PlaneFinder – Becoming an ADS-B receiver station

I have been working with PlaneFinder (PinkFroot), who operate the PlaneFinder app and website, and are now one of their ADS-B ground receiver stations. Having installed the equipment and the antenna on the roof,  it runs the MLAT/Plane Finder client and tracks aircraft from upto 200nm away, uploading them into the PlaneFinder database.

What is ADS-B?

ADS-B or Automatic Dependent Surveillance – Broadcast, is a system for air traffic surveillance. With ADS-B, each aircraft broadcasts its own GPS position along with other information like heading, ground track, ground speed, altitude. Receivers on the ground then receive this information and send it to air traffic control displays. The ADS-B information can be used to augment existing primary and secondary (transponder-based) radar or used in lieu of those radar technologies. Aircraft that broadcast this information are considered to be equipped with ADS-B Out.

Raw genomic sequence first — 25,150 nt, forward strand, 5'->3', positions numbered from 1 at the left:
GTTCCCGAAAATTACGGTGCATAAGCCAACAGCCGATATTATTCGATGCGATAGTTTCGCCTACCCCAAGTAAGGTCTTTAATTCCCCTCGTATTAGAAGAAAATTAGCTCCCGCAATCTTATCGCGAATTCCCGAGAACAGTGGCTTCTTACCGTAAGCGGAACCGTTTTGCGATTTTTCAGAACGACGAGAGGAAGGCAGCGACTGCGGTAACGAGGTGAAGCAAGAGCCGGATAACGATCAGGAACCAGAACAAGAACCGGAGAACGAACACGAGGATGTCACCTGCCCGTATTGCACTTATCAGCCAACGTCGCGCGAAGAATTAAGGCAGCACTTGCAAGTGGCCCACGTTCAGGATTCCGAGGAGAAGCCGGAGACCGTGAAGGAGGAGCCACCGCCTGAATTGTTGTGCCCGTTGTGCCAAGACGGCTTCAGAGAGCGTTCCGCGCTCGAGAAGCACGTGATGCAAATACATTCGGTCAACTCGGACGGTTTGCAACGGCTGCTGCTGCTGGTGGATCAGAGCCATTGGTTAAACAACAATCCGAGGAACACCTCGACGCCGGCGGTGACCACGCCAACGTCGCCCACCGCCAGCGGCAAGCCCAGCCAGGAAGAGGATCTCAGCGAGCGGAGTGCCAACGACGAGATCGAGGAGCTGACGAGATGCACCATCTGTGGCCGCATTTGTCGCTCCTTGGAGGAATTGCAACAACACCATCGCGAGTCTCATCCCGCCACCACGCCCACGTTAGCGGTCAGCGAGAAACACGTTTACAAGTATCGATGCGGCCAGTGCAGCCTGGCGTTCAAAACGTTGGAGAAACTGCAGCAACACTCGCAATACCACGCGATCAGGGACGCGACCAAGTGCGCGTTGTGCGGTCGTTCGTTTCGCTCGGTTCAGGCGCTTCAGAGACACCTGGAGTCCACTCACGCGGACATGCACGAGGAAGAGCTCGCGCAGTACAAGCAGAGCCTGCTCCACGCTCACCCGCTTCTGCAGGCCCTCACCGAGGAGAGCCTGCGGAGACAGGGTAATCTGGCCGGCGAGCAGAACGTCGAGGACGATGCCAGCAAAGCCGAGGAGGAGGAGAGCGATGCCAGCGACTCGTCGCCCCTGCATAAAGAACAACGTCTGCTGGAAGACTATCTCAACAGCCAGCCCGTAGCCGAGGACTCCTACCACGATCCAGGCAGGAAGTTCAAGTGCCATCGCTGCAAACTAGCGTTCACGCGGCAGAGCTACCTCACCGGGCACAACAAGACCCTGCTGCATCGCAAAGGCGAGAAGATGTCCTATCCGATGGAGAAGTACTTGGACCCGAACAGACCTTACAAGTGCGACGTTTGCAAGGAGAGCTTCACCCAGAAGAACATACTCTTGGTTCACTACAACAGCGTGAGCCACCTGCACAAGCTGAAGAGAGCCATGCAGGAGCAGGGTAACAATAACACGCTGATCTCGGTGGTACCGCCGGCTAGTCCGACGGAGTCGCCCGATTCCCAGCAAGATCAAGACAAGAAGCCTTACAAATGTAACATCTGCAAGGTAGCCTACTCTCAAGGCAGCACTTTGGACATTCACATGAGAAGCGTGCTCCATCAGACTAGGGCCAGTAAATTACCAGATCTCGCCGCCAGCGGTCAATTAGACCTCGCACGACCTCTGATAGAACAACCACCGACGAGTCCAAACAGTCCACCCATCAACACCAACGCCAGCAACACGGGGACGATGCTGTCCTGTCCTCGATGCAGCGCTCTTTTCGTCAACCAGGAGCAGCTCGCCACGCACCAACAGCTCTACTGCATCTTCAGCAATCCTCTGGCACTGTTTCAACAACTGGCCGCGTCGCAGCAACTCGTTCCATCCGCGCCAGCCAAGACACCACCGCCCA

The information broadcast by each aircraft can also be received by other nearby aircraft and that information can be displayed on a traffic display such as a multi-function display (MFD). Aircraft that can receive ADS-B information have ADS-B In.

The ADS-B information used by air traffic controllers will allow improved separation services along with additional future applications such as continuous descent approaches. ADS-B information in the cockpit will allow better situational awareness and traffic avoidance along with future applications such as self-separation.

Ground vehicles on airports will also be equipped with at least ADS-B Out to help prevent runway incursions.

Here is my setup:

Antenna on the roof



ADS-B Receiver

This is the coverage map of the UK that I’m covering with the receiver, which is quite good given the distances.